Setting the Pace – Increasing Dramatic Tension

I’ve been thinking recently about making the most of the dramatic moments in my stories. It’s easy to get carried away in the flurry of  writing, speeding from one action to the next, but before you know it the scene is over, and you’re left feeling dissatisfied. Below is an example of a ‘rushed’ moment. It’s at the point in my novel, Wolf Soul, where Maria is about to kill the wolf.

Bending down, Maria picked up the sabre. She turned, confused, towards the sounds of commotion. The wolf was at its victim’s throat, heedless of any danger. Blindly Maria thrust the blade towards the beast.

It does the job, but is over so quick the reader might almost miss it.

I read somewhere (and I wish I could remember where, but alas I can’t) that the way to extend dramatic tension in a scene is to use action, description, dialogue, and thoughts. The example above goes {action}{action}{description}{action}. It’s interesting to see the difference adding dialogue, thought and a bit more description makes:

The world slowed. Only a heartbeat remained to prevent his father’s death. {thought}

Framed in the doorway Slav saw Maria. Her foot touched the fallen blade. {description}

“Slay the wolf,” the captain shouted at her, his arm askew. {dialogue}

Bending down, Maria picked up the sabre. It looked stiff and awkward in her hands. She turned, confused, towards the sounds of commotion. {action}{description}{action}

“Wolf?” {dialogue}

The creature was at its victim’s throat, heedless of any danger. The blood it wanted was before it. Slav struggled to hold it at bay. He had to save his father. He had to save himself. {thought}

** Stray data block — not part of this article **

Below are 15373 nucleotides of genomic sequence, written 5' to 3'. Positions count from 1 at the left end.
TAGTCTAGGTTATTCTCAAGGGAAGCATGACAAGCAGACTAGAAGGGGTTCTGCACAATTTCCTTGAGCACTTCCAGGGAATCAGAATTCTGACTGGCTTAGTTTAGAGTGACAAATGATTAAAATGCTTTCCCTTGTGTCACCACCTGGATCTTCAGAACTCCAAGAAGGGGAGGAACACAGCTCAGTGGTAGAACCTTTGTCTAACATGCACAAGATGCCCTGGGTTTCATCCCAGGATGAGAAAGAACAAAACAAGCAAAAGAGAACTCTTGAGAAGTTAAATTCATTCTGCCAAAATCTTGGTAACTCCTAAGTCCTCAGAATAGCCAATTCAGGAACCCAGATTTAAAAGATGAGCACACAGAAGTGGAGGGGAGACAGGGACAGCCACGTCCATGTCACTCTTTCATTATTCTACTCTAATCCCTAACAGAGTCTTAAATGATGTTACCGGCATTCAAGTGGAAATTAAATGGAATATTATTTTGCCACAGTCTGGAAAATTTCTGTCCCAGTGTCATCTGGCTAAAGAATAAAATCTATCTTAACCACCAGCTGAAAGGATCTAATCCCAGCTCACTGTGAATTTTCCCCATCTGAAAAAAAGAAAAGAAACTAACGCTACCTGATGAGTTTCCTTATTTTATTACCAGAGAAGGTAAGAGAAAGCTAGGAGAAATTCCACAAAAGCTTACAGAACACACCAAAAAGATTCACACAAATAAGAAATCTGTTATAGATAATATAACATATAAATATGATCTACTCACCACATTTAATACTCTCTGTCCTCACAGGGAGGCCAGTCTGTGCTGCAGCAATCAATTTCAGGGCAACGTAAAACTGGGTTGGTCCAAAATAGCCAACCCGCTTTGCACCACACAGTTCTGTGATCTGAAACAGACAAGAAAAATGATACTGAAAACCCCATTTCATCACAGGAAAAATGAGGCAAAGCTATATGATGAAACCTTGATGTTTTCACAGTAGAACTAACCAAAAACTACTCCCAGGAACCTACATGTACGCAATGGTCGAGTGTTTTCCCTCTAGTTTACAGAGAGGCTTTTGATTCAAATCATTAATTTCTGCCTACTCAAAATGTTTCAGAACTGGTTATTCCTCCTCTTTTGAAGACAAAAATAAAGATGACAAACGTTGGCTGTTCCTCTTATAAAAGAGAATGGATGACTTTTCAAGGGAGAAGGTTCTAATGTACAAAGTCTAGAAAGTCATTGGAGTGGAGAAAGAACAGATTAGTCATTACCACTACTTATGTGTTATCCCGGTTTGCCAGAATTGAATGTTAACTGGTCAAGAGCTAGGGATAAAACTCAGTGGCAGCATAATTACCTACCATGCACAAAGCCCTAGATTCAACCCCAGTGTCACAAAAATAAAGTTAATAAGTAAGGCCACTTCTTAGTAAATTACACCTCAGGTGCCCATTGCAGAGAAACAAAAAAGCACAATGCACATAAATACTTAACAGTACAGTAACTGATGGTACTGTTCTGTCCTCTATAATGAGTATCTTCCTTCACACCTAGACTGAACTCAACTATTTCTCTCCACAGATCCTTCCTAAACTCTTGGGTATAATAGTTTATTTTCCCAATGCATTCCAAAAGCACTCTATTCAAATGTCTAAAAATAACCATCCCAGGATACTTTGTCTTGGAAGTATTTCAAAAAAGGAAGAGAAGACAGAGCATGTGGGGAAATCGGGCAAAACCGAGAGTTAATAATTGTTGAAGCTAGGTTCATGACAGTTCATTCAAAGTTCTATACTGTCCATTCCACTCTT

“Quick, girl, before it kills the blacksmith,” the captain ordered. {dialogue}

Blindly Maria thrust the blade towards the beast. {action}

An additional benefit of adding thought as well as dialogue, is that the main character, Slav, is included more in the dramatic tension, as are the Captain and Slav’s father.

If you’ve found this post helpful I’d love to hear from you, or you might like to use the Share buttons below to tell others about it.

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10 thoughts on “Setting the Pace – Increasing Dramatic Tension

  1. P.A.Lewis Brown says:

    I am going to put this into practice. I have been working on a tense, dramatic scene. This could help. Many thanls P.A.

  2. O.W says:

    Thanks for breaking it down. I never thought of breaking it down in those terms. I really like it. Have you been able to recall where you learned about that concept : action, description, dialogue and thought?

    • No, my memory has failed me. I read it many years ago and keep hoping to come across it again as I re-read my ‘how to write’ books collection, but no luck so far. Am very grateful for it though.

  3. Another great post. Have it bookmarked. THANKS!

  4. […] Setting the Pace: Increasing Dramatic Tension […]

  5. […] Setting the Pace: Increasing Dramatic Tension (lorrieporter.wordpress.com) […]

  6. Action, desc, dialogue, thoughts. Sounds so basic but I obv wasn’t doing it as my scene’s totally different now and pacing really well. Thank you!

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